Thu, Nov 07, 2013 - Page 1 News List

US noncommittal on Taiwan going to RIMPAC event

DELICATE SUBJECT:US Admiral Samuel Locklear III said cross-strait stability is a regional priority, indicating that inviting Taiwan to the exercises may anger China

By William Lowther  /  Staff reporter in WASHINGTON

The top US commander in the Asia-Pacific region on Tuesday cast doubt on Taiwan’s chances of taking part in next year’s Rim of the Pacific Exercise (RIMPAC).

US Congress members last month formally asked US Secretary of Defense Chuck Hagel to invite Taiwan to RIMPAC, the biggest multinational maritime military exercises in the world.

However, when asked in a briefing at the Washington Foreign Press Center about the possibility of Taipei receiving an invitation to the exercises, US Admiral Samuel Locklear III did not respond affirmatively.

“Now to the question of Taiwan and RIMPAC, that’s a policy decision that would have to be made about whether or not that would occur,” he said. “And you know all the policy implications.”

Locklear has recently appeared positive about holding bilateral meetings between US and Chinese military leaders, and about Beijing agreeing to participate in the RIMPAC in May next year.

He has said that would represent a big commitment by Beijing because Chinese ships would operate alongside allied and partner navies under US command.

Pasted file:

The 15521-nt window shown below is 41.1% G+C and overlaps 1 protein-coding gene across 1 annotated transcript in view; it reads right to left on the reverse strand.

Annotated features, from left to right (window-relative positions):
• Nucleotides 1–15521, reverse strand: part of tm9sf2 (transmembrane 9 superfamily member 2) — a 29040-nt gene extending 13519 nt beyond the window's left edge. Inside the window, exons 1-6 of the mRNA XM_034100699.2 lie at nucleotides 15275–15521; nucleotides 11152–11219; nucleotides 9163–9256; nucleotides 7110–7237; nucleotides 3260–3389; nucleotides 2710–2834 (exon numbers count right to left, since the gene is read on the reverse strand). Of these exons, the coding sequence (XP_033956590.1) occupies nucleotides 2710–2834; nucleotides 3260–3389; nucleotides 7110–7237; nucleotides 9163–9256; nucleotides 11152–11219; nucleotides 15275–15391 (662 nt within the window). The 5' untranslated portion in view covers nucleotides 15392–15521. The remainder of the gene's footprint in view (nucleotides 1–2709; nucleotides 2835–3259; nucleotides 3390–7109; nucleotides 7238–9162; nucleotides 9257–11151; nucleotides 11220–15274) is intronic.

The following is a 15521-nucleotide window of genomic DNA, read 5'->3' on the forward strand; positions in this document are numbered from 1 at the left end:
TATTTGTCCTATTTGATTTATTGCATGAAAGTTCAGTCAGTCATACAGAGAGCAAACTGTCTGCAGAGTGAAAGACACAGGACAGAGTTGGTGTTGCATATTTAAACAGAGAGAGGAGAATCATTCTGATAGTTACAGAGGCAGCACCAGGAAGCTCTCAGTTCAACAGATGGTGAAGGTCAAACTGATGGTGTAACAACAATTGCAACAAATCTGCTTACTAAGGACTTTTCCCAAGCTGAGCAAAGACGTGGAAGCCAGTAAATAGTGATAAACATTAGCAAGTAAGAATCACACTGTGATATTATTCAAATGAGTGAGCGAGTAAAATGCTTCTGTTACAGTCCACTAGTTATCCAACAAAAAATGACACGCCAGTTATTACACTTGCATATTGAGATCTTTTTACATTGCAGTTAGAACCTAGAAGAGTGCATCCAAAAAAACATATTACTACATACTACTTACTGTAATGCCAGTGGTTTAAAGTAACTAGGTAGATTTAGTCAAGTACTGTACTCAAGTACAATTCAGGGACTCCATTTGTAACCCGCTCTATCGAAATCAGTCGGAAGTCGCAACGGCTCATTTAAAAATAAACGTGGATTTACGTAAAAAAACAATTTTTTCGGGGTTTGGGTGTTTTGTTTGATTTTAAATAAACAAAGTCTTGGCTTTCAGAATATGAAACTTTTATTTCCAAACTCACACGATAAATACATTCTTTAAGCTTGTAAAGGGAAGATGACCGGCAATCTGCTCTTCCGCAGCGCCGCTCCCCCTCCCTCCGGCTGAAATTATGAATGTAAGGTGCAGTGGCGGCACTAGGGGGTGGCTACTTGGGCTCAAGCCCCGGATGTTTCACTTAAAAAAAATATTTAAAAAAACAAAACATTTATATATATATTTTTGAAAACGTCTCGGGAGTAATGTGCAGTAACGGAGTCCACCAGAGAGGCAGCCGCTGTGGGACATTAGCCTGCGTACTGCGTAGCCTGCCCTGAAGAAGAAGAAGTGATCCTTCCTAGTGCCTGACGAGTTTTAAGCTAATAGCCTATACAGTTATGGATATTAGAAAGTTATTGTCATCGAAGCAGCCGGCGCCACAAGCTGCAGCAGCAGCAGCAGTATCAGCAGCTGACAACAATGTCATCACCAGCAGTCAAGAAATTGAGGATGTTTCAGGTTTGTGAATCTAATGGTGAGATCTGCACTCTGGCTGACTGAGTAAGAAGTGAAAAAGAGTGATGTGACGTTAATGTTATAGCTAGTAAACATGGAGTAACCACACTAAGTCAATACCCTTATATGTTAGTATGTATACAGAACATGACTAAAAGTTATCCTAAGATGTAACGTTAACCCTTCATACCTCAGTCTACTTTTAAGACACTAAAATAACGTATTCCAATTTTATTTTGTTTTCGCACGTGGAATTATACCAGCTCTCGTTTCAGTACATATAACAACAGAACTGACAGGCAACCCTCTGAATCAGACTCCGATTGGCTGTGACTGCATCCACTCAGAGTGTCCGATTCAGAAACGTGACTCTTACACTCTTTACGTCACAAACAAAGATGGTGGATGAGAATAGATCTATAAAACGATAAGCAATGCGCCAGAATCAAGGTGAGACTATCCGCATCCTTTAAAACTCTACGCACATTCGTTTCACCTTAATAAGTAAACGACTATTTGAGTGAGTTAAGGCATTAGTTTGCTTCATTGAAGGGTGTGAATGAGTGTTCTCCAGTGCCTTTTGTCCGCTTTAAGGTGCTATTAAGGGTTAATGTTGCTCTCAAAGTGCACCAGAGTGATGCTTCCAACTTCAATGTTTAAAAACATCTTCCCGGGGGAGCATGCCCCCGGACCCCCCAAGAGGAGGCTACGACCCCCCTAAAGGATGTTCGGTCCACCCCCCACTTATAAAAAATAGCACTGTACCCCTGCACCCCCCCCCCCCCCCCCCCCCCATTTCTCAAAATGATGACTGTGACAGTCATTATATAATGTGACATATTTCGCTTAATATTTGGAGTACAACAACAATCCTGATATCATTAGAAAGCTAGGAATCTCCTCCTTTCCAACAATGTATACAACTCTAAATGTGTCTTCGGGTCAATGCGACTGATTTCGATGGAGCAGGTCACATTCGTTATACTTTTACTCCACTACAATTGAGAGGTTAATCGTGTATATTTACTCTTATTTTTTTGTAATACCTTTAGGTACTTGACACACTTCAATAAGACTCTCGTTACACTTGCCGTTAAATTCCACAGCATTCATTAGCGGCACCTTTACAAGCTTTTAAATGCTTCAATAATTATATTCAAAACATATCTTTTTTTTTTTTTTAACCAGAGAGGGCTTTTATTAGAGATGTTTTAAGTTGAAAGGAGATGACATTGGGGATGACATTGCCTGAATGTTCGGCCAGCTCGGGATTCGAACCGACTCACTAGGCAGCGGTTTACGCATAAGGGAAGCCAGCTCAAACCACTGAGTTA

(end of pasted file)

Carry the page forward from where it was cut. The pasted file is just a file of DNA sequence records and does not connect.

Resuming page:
While Locklear did not explicitly say so, it is likely that Taiwan’s invitation to join the exercises would prompt a negative reaction from Beijing.

“Our primary role, our primary goal today is to ensure that the cross-strait stability continues … and is promoted,” Locklear said at the briefing

“We want to do the things that improve the opportunity for success and stability, rather than try to find things that might make it less stable,” he added.

“To the degree that we would throw an exercise like RIMPAC into that discussion, we’d have to have a long policy discussion about the implications and the pros and cons of doing that, not only between our relationship — the US’ relationship with Taiwan — but also about the stability of the region in general,” the admiral said. “That’s the dialogue we’ll have to have.”

Asked about what the next flashpoint in the Asia-Pacific region could be, Locklear said the area had been relatively peaceful for a long time.

“As a people and as a military, we should expect it to remain peaceful,” he said. “We should expect all parties to look for opportunities to de-escalate and maintain peace rather that create friction that would cause escalation.”

However, he said that a nuclear-capable North Korea was his No. 1 concern and posed “the most danger for the world at large.”

He said his next biggest concern was to make sure that the region worked through “all these territorial issues and that they don’t turn into a flash point.”

Locklear said the US should continue to ensure that national leaders and diplomats were able to conduct dialogues.

The goal is to create “space for dialogue,” and ensure the sufficient peace and prosperity required to allow negotiation processes to work, he said.

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